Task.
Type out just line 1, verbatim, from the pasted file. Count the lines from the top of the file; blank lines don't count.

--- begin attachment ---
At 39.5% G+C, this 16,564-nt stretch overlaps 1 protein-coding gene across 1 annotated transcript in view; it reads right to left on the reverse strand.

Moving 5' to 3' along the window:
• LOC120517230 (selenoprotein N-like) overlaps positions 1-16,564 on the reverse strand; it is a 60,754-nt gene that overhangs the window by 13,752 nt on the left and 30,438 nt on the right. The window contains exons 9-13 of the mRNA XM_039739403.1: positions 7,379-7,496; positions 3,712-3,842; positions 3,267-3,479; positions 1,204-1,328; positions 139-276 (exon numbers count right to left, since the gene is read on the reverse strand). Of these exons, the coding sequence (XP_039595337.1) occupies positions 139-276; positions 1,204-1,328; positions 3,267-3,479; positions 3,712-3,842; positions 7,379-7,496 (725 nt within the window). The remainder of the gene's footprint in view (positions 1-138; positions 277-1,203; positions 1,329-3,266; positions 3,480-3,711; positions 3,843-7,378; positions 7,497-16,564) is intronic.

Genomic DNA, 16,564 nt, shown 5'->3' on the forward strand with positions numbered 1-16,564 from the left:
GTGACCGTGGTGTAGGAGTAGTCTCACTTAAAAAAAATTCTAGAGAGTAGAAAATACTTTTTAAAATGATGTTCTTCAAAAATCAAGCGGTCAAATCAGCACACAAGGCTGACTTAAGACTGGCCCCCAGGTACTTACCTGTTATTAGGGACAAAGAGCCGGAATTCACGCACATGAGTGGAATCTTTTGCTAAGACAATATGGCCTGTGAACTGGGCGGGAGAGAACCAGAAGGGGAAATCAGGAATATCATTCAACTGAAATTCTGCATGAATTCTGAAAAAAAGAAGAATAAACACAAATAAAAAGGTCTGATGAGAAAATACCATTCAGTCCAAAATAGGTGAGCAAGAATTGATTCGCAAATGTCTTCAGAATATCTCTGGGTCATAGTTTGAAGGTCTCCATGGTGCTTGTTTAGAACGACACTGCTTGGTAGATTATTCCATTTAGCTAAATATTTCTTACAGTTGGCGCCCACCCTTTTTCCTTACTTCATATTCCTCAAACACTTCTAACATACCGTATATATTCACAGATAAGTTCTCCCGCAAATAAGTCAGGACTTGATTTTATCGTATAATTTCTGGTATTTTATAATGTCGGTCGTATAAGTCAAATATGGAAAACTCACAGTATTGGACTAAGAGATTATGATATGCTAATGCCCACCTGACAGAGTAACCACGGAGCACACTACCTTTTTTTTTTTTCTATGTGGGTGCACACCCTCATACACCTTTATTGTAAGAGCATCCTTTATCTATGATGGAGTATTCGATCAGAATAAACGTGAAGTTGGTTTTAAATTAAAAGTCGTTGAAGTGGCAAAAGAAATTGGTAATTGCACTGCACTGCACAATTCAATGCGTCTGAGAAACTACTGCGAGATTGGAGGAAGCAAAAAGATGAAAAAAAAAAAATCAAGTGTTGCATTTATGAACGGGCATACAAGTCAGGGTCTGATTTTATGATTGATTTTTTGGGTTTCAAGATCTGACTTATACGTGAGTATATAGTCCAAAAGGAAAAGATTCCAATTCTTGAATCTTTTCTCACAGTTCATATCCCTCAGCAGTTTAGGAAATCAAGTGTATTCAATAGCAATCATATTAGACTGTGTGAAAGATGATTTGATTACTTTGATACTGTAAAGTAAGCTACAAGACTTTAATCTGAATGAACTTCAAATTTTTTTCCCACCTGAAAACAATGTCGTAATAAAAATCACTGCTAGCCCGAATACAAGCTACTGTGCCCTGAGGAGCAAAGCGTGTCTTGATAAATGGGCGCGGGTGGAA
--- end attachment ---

At 39.5% G+C, this 16,564-nt stretch overlaps 1 protein-coding gene across 1 annotated transcript in view; it reads right to left on the reverse strand.